• the PDE model comprising a plurality of equations each modeling a biochemical reaction within the synthetic gene circuit, gene activation and gene repression being represented as hill functions, wherein the equations each comprise a plurality of coefficients each representing one of promoter basal expression, feedback, protein production, protein degradation, activation rate, and repression rate.
  • the PDE model can comprise the equation 7-12 set forth in the examples.
  • Results showed that the colony first formed an outer GFP ring and a reddish yellow core at 24 hr, which became a red core at 60 hr ( FIG. 10A ). Strikingly, two GFP rings emerged at 77 hr whereas mCherry mostly accumulated in the center ( FIG. 4B , top, and FIG. 10A ). Quantified fluorescence intensities also illustrated that there were four peaks for GFP and one significant peak for mCherry, which is in line with model predictions ( FIG. 4B ). The inconsistent dynamics between predicted C6 concentrations and measured mCherry intensities was probably because of the slow degradation rate of mCherry protein in living cells. Similarly, external C12 induction resulted in two GFP rings with unbalanced intensities ( FIG. 10B ).
  • IPTG and aTc induction could modulate the strength of mutual inhibition in the circuit.
  • IPTG counteracts LacI's inhibition on Plux/lac, which leads to more LasI expression and intracellular C12 production.
  • the model predicted a target-like mCherry ring with an outer GFP ring pattern ( FIG. 4A , bottom), which was further verified by experimental data ( FIG. 4B , bottom).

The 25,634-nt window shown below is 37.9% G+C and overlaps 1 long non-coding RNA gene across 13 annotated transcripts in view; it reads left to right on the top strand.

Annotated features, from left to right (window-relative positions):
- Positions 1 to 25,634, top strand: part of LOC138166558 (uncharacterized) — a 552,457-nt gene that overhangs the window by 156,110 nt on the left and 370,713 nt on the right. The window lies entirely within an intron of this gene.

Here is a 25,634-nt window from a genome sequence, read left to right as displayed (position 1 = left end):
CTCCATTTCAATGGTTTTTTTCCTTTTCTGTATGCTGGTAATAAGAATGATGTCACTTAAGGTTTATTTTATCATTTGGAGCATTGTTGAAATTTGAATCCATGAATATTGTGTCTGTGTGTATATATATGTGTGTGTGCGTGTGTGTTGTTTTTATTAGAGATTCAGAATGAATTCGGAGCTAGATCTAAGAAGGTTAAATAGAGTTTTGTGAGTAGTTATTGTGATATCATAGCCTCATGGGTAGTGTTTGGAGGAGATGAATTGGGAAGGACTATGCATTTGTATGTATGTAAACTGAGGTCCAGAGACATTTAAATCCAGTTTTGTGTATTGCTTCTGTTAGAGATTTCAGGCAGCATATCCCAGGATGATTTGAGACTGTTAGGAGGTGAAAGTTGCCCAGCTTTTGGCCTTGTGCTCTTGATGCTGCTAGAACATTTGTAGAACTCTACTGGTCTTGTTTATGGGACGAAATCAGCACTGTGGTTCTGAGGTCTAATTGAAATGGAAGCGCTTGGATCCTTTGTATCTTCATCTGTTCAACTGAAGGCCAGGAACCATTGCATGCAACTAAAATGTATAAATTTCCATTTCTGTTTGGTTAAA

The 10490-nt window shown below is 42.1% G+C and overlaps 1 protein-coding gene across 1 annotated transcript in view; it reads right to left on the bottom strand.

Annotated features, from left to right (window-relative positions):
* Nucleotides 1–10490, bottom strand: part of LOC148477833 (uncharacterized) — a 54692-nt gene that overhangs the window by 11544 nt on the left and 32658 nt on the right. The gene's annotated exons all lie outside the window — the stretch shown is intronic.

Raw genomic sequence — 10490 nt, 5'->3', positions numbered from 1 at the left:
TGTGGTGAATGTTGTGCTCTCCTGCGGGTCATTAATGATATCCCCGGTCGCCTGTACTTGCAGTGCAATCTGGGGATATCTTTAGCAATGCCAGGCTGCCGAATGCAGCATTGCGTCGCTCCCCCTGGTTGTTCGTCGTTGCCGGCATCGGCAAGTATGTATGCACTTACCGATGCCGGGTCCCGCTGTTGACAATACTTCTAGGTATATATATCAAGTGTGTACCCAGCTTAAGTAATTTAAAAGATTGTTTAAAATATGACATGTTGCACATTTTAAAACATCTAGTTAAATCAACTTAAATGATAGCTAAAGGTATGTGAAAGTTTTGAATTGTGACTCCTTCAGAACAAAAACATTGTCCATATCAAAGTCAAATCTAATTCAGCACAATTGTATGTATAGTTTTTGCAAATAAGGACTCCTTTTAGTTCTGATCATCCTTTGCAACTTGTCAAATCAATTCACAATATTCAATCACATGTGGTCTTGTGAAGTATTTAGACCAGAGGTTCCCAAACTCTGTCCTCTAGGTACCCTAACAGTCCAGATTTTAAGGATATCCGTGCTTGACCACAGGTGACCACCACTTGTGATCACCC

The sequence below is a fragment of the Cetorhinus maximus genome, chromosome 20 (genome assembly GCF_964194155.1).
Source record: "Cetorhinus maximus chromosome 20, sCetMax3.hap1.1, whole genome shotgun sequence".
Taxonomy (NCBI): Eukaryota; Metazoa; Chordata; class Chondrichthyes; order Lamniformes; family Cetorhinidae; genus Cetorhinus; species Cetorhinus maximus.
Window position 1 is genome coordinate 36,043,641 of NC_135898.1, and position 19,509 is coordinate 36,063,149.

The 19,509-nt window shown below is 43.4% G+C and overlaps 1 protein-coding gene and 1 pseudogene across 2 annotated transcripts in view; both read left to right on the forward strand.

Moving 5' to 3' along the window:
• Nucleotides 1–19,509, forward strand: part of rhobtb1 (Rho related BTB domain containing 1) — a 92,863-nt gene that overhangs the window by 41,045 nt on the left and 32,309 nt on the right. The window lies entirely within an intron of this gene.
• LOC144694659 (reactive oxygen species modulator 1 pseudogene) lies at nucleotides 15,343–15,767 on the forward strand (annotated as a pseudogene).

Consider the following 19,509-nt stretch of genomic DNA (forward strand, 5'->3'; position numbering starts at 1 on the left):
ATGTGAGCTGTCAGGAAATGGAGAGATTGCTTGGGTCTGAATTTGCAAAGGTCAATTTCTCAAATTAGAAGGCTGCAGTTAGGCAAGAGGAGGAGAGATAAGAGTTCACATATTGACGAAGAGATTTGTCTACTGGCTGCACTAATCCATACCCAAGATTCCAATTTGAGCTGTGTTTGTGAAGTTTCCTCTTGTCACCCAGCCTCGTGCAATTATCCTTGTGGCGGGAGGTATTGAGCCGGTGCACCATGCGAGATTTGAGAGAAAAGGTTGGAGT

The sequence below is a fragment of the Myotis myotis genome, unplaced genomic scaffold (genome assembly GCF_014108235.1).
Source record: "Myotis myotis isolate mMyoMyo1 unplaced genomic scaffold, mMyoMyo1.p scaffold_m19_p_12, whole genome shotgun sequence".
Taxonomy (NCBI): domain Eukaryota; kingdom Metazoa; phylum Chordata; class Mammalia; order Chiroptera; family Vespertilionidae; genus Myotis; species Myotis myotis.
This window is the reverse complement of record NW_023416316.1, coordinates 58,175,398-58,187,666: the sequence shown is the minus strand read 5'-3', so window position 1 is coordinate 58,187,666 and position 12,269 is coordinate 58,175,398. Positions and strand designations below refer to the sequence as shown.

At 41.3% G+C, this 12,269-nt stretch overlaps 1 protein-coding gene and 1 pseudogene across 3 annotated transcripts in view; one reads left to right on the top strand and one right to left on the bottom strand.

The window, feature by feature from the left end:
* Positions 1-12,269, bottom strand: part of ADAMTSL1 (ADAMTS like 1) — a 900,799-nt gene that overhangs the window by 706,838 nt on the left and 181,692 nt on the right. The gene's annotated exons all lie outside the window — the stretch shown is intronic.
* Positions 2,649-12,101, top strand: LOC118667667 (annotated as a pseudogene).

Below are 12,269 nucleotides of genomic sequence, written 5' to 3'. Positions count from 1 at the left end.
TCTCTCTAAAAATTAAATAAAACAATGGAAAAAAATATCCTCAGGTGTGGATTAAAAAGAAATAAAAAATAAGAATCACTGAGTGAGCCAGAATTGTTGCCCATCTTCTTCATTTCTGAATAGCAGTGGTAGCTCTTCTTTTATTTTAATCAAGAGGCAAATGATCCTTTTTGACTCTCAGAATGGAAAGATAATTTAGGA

• Time course showed that cells in the inner side of the GFP ring started to express mCherry, showing as a yellow ring, at ⁇ 60 hr and was stable until the 124th hour ( FIG. 10A ).
  • Inducer aTc's impacts were similarly predicted and experimentally confirmed ( FIG. 10C ).
  • a perturbed MINPAC topology was designed, where the intercellular X-Y communication modules were replaced by intercellular auto-activations of X and Y ( FIG. 4C , top, specific experimental design can be found in FIG. 11A ). Although there was still autoinducer diffusion, the perturbed circuit mitigated the interactions and dependency between X and Y and would remarkably change the intrinsic dynamics. Both experimental observation and model simulation showed no specific pattern but a reddish colony ( FIG. 4C , top row). The perturbed MINPAC topology was further altered by removing the mutual inhibition module to construct a circuit with two positive feedback motifs ( FIG. 4C , middle row) reinforced by intercellular activations.
  • Biological pattern formation requires complex gene regulation networks and accurate cell-cell coordination. Indeed, coordinated cell population behavior in response to self-regulated morphogen kinetics is a common phenomenon in development. Also described herein are methods for generating an expression pattern, for example, a ring pattern, a complex ring pattern like a target, or a striped pattern of at least one gene. Once the synthetic gene circuit is introduced into a cell, the expression pattern of at least one of the reporter genes in the synthetic gene circuit is in a ring pattern or a striped pattern.